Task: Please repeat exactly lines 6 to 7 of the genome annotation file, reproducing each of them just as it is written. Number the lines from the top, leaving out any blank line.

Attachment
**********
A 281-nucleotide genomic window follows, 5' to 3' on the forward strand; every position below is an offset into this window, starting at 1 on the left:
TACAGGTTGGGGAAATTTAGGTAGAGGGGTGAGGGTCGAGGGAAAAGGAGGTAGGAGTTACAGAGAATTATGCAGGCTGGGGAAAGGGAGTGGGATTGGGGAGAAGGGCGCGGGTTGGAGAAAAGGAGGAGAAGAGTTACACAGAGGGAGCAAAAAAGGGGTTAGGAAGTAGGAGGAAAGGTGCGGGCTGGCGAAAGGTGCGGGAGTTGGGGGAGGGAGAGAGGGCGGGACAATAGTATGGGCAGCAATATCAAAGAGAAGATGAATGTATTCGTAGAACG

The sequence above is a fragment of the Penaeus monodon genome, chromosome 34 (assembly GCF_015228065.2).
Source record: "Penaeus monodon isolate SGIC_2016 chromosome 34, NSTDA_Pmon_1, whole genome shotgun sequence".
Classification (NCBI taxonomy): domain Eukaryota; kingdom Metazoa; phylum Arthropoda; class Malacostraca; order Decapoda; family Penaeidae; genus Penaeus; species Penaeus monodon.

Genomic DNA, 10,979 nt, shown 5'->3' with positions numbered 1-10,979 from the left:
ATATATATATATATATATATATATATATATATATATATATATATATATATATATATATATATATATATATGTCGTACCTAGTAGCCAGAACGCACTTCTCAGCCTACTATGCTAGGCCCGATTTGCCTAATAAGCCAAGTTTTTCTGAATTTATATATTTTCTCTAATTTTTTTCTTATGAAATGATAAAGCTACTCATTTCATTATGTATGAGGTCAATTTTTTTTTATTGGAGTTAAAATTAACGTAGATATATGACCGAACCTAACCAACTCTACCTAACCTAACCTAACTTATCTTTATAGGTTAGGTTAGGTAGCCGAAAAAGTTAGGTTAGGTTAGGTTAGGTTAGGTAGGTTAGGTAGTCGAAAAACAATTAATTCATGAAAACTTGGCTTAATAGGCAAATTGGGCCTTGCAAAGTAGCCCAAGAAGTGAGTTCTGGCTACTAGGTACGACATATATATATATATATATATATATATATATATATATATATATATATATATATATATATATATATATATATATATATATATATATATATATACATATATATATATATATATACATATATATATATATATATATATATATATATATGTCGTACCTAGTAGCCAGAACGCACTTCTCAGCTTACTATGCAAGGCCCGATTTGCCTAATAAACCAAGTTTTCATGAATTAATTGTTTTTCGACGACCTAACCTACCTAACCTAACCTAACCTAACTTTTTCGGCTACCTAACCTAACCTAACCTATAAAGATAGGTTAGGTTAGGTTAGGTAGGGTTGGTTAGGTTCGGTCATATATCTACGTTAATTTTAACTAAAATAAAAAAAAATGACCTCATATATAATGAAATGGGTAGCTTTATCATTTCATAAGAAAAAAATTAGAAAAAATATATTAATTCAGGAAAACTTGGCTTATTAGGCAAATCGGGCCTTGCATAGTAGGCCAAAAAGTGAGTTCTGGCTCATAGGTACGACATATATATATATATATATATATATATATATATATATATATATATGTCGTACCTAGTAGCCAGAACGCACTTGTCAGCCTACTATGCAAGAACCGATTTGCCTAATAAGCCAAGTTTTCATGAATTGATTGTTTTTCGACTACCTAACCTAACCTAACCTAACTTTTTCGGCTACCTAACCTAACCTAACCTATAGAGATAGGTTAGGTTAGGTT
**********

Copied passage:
Genomic DNA, 10,979 nt, shown 5'->3' with positions numbered 1-10,979 from the left:
ATATATATATATATATATATATATATATATATATATATATATATATATATATATATATATATATATATATGTCGTACCTAGTAGCCAGAACGCACTTCTCAGCCTACTATGCTAGGCCCGATTTGCCTAATAAGCCAAGTTTTTCTGAATTTATATATTTTCTCTAATTTTTTTCTTATGAAATGATAAAGCTACTCATTTCATTATGTATGAGGTCAATTTTTTTTTATTGGAGTTAAAATTAACGTAGATATATGACCGAACCTAACCAACTCTACCTAACCTAACCTAACTTATCTTTATAGGTTAGGTTAGGTAGCCGAAAAAGTTAGGTTAGGTTAGGTTAGGTTAGGTAGGTTAGGTAGTCGAAAAACAATTAATTCATGAAAACTTGGCTTAATAGGCAAATTGGGCCTTGCAAAGTAGCCCAAGAAGTGAGTTCTGGCTACTAGGTACGACATATATATATATATATATATATATATATATATATATATATATATATATATATATATATATATATATATATATATATATATATATATATATACATATATATATATATATATACATATATATATATATATATATATATATATATATGTCGTACCTAGTAGCCAGAACGCACTTCTCAGCTTACTATGCAAGGCCCGATTTGCCTAATAAACCAAGTTTTCATGAATTAATTGTTTTTCGACGACCTAACCTACCTAACCTAACCTAACCTAACTTTTTCGGCTACCTAACCTAACCTAACCTATAAAGATAGGTTAGGTTAGGTTAGGTAGGGTTGGTTAGGTTCGGTCATATATCTACGTTAATTTTAACTAAAATAAAAAAAAATGACCTCATATATAATGAAATGGGTAGCTTTATCATTTCATAAGAAAAAAATTAGAAAAAATATATTAATTCAGGAAAACTTGGCTTATTAGGCAAATCGGGCCTTGCATAGTAGGCCAAAAAGTGAGTTCTGGCTCATAGGTACGACATATATATATATATATATATATATATATATATATATATATATATGTCGTACCTAGTAGCCAGAACGCACTTGTCAGCCTACTATGCAAGAACCGATTTGCCTAATAAGCCAAGTTTTCATGAATTGATTGTTTTTCGACTACCTAACCTAACCTAACCTAACTTTTTCGGCTACCTAACCTAACCTAACCTATAGAGATAGGTTAGGTTAGGTT